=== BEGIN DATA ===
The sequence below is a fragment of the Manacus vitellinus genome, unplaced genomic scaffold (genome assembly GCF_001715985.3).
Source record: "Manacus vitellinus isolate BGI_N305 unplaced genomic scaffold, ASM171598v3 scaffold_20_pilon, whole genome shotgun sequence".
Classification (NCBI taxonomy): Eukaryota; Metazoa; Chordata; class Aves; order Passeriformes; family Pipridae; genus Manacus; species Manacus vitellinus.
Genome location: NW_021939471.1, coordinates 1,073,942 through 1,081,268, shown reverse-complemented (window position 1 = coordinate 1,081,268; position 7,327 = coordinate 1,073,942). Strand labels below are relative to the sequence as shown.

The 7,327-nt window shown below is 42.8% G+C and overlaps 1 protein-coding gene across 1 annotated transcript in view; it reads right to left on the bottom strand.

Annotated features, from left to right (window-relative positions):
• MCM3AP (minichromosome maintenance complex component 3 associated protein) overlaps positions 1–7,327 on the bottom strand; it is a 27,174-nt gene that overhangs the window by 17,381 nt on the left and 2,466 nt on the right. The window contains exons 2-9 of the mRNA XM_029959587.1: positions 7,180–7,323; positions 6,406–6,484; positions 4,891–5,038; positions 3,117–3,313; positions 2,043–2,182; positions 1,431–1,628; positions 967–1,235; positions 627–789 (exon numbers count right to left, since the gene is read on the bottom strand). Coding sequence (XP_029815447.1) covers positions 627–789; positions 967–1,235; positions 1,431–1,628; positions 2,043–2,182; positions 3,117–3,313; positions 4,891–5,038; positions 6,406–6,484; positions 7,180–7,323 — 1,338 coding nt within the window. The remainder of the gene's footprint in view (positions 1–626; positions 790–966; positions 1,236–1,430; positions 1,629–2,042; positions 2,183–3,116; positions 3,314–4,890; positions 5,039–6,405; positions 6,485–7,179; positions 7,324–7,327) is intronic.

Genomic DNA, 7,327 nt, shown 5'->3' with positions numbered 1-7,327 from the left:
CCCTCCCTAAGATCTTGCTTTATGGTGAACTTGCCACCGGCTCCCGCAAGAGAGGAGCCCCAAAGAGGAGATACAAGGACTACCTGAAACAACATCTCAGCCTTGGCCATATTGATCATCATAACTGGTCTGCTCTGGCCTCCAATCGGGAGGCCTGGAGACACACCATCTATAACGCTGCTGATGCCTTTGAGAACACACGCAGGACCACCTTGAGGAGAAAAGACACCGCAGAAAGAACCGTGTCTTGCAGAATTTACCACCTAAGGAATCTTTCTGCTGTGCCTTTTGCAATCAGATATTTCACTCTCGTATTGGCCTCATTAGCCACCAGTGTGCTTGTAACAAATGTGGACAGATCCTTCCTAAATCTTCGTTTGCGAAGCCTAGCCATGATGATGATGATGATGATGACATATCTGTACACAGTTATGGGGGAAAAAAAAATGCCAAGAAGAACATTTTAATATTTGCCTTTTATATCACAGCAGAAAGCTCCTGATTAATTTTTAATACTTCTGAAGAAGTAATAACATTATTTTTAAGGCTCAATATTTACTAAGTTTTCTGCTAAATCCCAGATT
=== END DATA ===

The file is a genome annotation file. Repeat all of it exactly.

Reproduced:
The sequence below is a fragment of the Manacus vitellinus genome, unplaced genomic scaffold (genome assembly GCF_001715985.3).
Source record: "Manacus vitellinus isolate BGI_N305 unplaced genomic scaffold, ASM171598v3 scaffold_20_pilon, whole genome shotgun sequence".
Classification (NCBI taxonomy): Eukaryota; Metazoa; Chordata; class Aves; order Passeriformes; family Pipridae; genus Manacus; species Manacus vitellinus.
Genome location: NW_021939471.1, coordinates 1,073,942 through 1,081,268, shown reverse-complemented (window position 1 = coordinate 1,081,268; position 7,327 = coordinate 1,073,942). Strand labels below are relative to the sequence as shown.

The 7,327-nt window shown below is 42.8% G+C and overlaps 1 protein-coding gene across 1 annotated transcript in view; it reads right to left on the bottom strand.

Annotated features, from left to right (window-relative positions):
• MCM3AP (minichromosome maintenance complex component 3 associated protein) overlaps positions 1–7,327 on the bottom strand; it is a 27,174-nt gene that overhangs the window by 17,381 nt on the left and 2,466 nt on the right. The window contains exons 2-9 of the mRNA XM_029959587.1: positions 7,180–7,323; positions 6,406–6,484; positions 4,891–5,038; positions 3,117–3,313; positions 2,043–2,182; positions 1,431–1,628; positions 967–1,235; positions 627–789 (exon numbers count right to left, since the gene is read on the bottom strand). Coding sequence (XP_029815447.1) covers positions 627–789; positions 967–1,235; positions 1,431–1,628; positions 2,043–2,182; positions 3,117–3,313; positions 4,891–5,038; positions 6,406–6,484; positions 7,180–7,323 — 1,338 coding nt within the window. The remainder of the gene's footprint in view (positions 1–626; positions 790–966; positions 1,236–1,430; positions 1,629–2,042; positions 2,183–3,116; positions 3,314–4,890; positions 5,039–6,405; positions 6,485–7,179; positions 7,324–7,327) is intronic.

Genomic DNA, 7,327 nt, shown 5'->3' with positions numbered 1-7,327 from the left:
CCCTCCCTAAGATCTTGCTTTATGGTGAACTTGCCACCGGCTCCCGCAAGAGAGGAGCCCCAAAGAGGAGATACAAGGACTACCTGAAACAACATCTCAGCCTTGGCCATATTGATCATCATAACTGGTCTGCTCTGGCCTCCAATCGGGAGGCCTGGAGACACACCATCTATAACGCTGCTGATGCCTTTGAGAACACACGCAGGACCACCTTGAGGAGAAAAGACACCGCAGAAAGAACCGTGTCTTGCAGAATTTACCACCTAAGGAATCTTTCTGCTGTGCCTTTTGCAATCAGATATTTCACTCTCGTATTGGCCTCATTAGCCACCAGTGTGCTTGTAACAAATGTGGACAGATCCTTCCTAAATCTTCGTTTGCGAAGCCTAGCCATGATGATGATGATGATGATGACATATCTGTACACAGTTATGGGGGAAAAAAAAATGCCAAGAAGAACATTTTAATATTTGCCTTTTATATCACAGCAGAAAGCTCCTGATTAATTTTTAATACTTCTGAAGAAGTAATAACATTATTTTTAAGGCTCAATATTTACTAAGTTTTCTGCTAAATCCCAGATT